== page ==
Even though he was faced with an enormous debt, obligations to financially support his family, and an extremely modest salary, Alamin remained hopeful that he was in the best position to build a promising life over the longer term. Ever the responsible eldest son, he did not have any issues with the work he performed, and approached each day ready to tackle his tasks and support his family. “Any type of work now is no problem. At 17 they say I couldn’t work, but now at 23 can, no problem,” Alamin says, looking back at the progress he has made.

If this is where the story ends, one may assume that Alamin is continuing to practice his trade as a plumber, steadily solidifying his financial position and looking forward to building a family of his own. Sadly, the winds of fate have blown his plans off course.

“Luck is not with me,” Alamin says, his eyes welling up with emotion “after five years I still have nothing.”

He was injured in a plumbing accident in October 2019. He filed a compensation claim, but it is still in process, mostly because his medical treatment is still ongoing. Meanwhile, he is not allowed to work — a condition of having filed a compensation claim and being put on a Special Pass by the Ministry of Manpower.

He has been without income for over a year. Despite his employer keeping him on in the dormitory, he has had problems getting food and TWC2 has had to give him money for that, and for other small expenses. He says he often has to survive on next to nothing. He can’t ask family for support due to their already strained resources, and as the Big Son he feels it is his responsibility to find a way for himself.

While he remains out of work, he can’t help but imagine what his life might have been like if he could have taken another path. He was an excellent student in his early years, and Alamin mentions that his teachers actively encouraged him to continue his studies. He wanted the same too. Knowing his financial situation, his teachers even went so far as to offer to support him if he chose to get a degree. Yet his responsibilities to his family were his highest priority, and he could not even begin to entertain the idea of choosing to better himself over their more immediate needs.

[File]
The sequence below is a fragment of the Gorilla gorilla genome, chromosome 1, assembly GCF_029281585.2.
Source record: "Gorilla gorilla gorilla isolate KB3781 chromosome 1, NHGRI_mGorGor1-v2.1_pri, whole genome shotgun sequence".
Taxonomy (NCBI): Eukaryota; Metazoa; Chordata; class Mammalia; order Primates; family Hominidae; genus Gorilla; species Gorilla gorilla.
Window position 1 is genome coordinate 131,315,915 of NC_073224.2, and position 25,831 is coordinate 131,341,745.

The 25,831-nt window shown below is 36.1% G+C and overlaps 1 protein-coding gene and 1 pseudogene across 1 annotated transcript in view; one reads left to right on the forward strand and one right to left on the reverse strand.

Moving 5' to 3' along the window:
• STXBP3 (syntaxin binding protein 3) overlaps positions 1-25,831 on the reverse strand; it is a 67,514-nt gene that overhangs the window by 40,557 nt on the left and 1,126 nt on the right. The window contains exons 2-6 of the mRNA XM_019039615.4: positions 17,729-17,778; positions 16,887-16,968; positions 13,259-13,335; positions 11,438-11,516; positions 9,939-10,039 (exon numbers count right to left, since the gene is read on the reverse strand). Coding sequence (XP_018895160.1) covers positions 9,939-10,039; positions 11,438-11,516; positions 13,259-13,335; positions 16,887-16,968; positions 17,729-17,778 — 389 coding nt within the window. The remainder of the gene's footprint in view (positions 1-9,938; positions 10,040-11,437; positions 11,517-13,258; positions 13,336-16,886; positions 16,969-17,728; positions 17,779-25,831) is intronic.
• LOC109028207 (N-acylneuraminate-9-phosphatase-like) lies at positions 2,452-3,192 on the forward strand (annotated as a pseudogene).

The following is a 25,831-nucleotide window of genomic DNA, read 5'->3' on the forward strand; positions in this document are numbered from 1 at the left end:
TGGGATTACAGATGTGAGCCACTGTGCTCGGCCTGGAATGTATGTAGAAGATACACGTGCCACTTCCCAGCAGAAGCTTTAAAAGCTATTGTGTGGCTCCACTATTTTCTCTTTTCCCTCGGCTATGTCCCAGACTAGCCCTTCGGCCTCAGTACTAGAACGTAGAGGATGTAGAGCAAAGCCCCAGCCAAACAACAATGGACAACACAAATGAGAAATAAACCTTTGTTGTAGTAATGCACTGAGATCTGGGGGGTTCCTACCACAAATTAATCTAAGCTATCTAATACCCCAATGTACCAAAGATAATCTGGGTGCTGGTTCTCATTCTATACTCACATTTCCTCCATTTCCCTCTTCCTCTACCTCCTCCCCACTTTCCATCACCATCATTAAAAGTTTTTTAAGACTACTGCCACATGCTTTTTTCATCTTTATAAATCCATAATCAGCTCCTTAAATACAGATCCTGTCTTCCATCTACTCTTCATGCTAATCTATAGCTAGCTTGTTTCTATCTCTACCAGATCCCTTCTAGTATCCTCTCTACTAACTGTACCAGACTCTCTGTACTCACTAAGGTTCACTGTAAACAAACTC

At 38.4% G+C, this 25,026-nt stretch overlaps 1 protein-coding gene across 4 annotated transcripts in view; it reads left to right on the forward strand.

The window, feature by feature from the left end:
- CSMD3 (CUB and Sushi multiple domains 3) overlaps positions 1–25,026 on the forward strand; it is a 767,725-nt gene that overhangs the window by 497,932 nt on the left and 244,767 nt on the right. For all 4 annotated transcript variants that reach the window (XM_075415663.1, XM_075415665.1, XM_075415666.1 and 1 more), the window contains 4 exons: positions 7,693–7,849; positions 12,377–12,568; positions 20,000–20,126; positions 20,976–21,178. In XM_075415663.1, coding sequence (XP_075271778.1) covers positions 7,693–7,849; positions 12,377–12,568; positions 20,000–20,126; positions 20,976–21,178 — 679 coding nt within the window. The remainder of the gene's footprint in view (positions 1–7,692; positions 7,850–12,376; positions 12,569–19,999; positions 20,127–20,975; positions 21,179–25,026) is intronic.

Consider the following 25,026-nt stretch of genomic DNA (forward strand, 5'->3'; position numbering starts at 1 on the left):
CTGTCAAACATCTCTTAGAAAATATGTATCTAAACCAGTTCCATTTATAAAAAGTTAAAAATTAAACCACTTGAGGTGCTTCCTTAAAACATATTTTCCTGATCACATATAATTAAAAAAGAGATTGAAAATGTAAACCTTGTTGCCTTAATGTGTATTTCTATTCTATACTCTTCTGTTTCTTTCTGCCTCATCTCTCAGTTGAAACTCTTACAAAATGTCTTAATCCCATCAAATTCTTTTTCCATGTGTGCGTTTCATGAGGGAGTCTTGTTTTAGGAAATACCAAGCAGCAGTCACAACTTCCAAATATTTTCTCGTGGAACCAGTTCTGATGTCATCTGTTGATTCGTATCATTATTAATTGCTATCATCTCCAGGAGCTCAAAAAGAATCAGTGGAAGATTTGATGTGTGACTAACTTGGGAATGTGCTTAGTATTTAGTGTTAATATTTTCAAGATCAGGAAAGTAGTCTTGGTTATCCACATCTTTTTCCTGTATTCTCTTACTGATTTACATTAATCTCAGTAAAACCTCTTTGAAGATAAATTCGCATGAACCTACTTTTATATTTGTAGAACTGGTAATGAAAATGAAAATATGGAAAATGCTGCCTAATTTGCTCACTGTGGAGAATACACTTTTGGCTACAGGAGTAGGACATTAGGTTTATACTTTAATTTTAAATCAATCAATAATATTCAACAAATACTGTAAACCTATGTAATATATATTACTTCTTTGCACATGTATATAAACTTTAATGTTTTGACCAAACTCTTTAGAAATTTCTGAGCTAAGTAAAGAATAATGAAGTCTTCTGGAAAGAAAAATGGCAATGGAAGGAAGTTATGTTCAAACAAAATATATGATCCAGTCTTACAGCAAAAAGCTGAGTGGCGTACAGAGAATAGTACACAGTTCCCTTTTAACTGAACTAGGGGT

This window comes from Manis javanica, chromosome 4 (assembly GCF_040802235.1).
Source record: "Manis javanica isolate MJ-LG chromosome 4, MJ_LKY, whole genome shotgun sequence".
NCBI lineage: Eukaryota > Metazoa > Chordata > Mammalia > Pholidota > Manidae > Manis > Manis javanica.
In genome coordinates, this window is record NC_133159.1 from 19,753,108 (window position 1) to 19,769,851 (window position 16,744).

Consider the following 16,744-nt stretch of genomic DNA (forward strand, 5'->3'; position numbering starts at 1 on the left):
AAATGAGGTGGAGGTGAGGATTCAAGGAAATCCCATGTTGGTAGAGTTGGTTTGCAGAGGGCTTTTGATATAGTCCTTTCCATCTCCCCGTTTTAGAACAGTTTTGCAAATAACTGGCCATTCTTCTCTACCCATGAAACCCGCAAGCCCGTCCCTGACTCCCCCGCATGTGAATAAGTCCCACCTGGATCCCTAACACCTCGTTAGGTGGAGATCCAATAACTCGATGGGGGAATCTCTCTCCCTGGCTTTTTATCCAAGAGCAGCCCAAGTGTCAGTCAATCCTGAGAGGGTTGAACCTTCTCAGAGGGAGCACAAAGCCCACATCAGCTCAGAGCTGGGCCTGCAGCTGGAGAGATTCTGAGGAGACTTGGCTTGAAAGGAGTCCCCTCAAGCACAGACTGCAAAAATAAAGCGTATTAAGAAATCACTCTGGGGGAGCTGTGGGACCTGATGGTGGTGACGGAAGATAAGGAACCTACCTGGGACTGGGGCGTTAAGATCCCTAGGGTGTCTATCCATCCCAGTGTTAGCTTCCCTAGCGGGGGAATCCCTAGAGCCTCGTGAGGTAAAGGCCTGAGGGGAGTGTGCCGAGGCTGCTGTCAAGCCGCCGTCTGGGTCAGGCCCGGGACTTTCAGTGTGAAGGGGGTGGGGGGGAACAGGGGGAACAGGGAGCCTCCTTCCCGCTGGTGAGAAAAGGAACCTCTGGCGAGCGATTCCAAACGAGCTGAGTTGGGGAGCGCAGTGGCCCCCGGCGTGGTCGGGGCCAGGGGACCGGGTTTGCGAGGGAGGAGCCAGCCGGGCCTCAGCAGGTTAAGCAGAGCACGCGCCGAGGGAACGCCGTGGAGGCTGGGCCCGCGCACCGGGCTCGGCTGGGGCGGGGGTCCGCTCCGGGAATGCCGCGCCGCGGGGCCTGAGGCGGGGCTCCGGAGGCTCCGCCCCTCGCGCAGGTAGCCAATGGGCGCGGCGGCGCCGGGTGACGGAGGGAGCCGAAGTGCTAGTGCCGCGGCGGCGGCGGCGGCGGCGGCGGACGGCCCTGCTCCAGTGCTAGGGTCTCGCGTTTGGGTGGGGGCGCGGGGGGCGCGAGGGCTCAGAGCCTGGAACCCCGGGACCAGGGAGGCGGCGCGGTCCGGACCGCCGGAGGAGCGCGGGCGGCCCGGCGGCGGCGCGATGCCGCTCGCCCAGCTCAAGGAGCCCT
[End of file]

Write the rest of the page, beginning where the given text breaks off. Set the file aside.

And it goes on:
After five years in Singapore, Alamin’s spirit has been dampened as he struggles to get himself back on his feet financially. He is disappointed by the loss of the plumbing job, not only because of the significant investment of over $14,000 for his training, but also because the stress and pressures of this experience has robbed him of so much of his youth.

He feels as if he’s stuck with no real options — he doubts whether a better job awaits him in Singapore, yet if he were to go back to Bangladesh, he would be seen as a failure and have to start from scratch with poor pay and working conditions.

In spite of all his heart-wrenching tribulations, Alamin’s faith is the beacon that sustains him.

“This is the exam of God. I must believe that these things will come to pass.”